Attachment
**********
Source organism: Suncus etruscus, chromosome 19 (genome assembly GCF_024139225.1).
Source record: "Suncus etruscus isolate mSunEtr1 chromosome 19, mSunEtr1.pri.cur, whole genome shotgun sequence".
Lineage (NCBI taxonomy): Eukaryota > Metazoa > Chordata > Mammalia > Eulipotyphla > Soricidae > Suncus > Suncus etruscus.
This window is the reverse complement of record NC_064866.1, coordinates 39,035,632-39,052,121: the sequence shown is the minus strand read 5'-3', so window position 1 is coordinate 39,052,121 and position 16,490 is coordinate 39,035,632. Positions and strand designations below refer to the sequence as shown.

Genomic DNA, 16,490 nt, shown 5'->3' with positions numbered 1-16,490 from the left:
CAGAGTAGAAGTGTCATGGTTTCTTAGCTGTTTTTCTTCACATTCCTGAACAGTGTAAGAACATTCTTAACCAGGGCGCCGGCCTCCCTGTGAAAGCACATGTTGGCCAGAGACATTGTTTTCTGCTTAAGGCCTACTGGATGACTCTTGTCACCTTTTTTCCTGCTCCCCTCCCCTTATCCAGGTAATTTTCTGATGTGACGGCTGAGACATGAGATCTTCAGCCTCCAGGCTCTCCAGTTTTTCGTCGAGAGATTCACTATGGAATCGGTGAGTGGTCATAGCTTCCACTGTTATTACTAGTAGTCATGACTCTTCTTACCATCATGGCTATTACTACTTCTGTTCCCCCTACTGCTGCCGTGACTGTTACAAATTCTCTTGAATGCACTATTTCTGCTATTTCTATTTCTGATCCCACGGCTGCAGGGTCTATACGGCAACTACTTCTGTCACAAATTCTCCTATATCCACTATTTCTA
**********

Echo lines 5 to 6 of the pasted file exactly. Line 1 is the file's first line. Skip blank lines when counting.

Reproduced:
Genomic DNA, 16,490 nt, shown 5'->3' with positions numbered 1-16,490 from the left:
CAGAGTAGAAGTGTCATGGTTTCTTAGCTGTTTTTCTTCACATTCCTGAACAGTGTAAGAACATTCTTAACCAGGGCGCCGGCCTCCCTGTGAAAGCACATGTTGGCCAGAGACATTGTTTTCTGCTTAAGGCCTACTGGATGACTCTTGTCACCTTTTTTCCTGCTCCCCTCCCCTTATCCAGGTAATTTTCTGATGTGACGGCTGAGACATGAGATCTTCAGCCTCCAGGCTCTCCAGTTTTTCGTCGAGAGATTCACTATGGAATCGGTGAGTGGTCATAGCTTCCACTGTTATTACTAGTAGTCATGACTCTTCTTACCATCATGGCTATTACTACTTCTGTTCCCCCTACTGCTGCCGTGACTGTTACAAATTCTCTTGAATGCACTATTTCTGCTATTTCTATTTCTGATCCCACGGCTGCAGGGTCTATACGGCAACTACTTCTGTCACAAATTCTCCTATATCCACTATTTCTA